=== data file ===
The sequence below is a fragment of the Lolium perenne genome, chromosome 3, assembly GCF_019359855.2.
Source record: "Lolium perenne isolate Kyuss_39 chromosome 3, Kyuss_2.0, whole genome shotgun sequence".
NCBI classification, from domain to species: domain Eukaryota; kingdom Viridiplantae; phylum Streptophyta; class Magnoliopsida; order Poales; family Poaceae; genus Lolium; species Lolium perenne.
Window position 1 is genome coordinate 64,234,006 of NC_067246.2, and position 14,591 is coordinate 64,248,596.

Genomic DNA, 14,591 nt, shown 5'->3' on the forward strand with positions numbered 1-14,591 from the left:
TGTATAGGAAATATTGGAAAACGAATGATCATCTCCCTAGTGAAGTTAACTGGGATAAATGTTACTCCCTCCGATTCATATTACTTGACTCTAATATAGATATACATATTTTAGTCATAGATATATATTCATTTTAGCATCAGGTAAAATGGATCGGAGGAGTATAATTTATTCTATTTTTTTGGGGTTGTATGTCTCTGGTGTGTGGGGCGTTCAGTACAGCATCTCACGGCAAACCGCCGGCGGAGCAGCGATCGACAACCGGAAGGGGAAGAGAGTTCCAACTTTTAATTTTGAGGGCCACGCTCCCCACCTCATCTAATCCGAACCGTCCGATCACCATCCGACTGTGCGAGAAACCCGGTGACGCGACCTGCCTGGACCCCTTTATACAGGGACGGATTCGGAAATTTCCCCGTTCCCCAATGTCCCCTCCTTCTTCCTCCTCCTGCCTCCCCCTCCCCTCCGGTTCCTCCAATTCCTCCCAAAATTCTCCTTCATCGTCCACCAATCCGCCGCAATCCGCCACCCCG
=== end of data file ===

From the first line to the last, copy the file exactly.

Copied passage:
The sequence below is a fragment of the Lolium perenne genome, chromosome 3, assembly GCF_019359855.2.
Source record: "Lolium perenne isolate Kyuss_39 chromosome 3, Kyuss_2.0, whole genome shotgun sequence".
NCBI classification, from domain to species: domain Eukaryota; kingdom Viridiplantae; phylum Streptophyta; class Magnoliopsida; order Poales; family Poaceae; genus Lolium; species Lolium perenne.
Window position 1 is genome coordinate 64,234,006 of NC_067246.2, and position 14,591 is coordinate 64,248,596.

Genomic DNA, 14,591 nt, shown 5'->3' on the forward strand with positions numbered 1-14,591 from the left:
TGTATAGGAAATATTGGAAAACGAATGATCATCTCCCTAGTGAAGTTAACTGGGATAAATGTTACTCCCTCCGATTCATATTACTTGACTCTAATATAGATATACATATTTTAGTCATAGATATATATTCATTTTAGCATCAGGTAAAATGGATCGGAGGAGTATAATTTATTCTATTTTTTTGGGGTTGTATGTCTCTGGTGTGTGGGGCGTTCAGTACAGCATCTCACGGCAAACCGCCGGCGGAGCAGCGATCGACAACCGGAAGGGGAAGAGAGTTCCAACTTTTAATTTTGAGGGCCACGCTCCCCACCTCATCTAATCCGAACCGTCCGATCACCATCCGACTGTGCGAGAAACCCGGTGACGCGACCTGCCTGGACCCCTTTATACAGGGACGGATTCGGAAATTTCCCCGTTCCCCAATGTCCCCTCCTTCTTCCTCCTCCTGCCTCCCCCTCCCCTCCGGTTCCTCCAATTCCTCCCAAAATTCTCCTTCATCGTCCACCAATCCGCCGCAATCCGCCACCCCG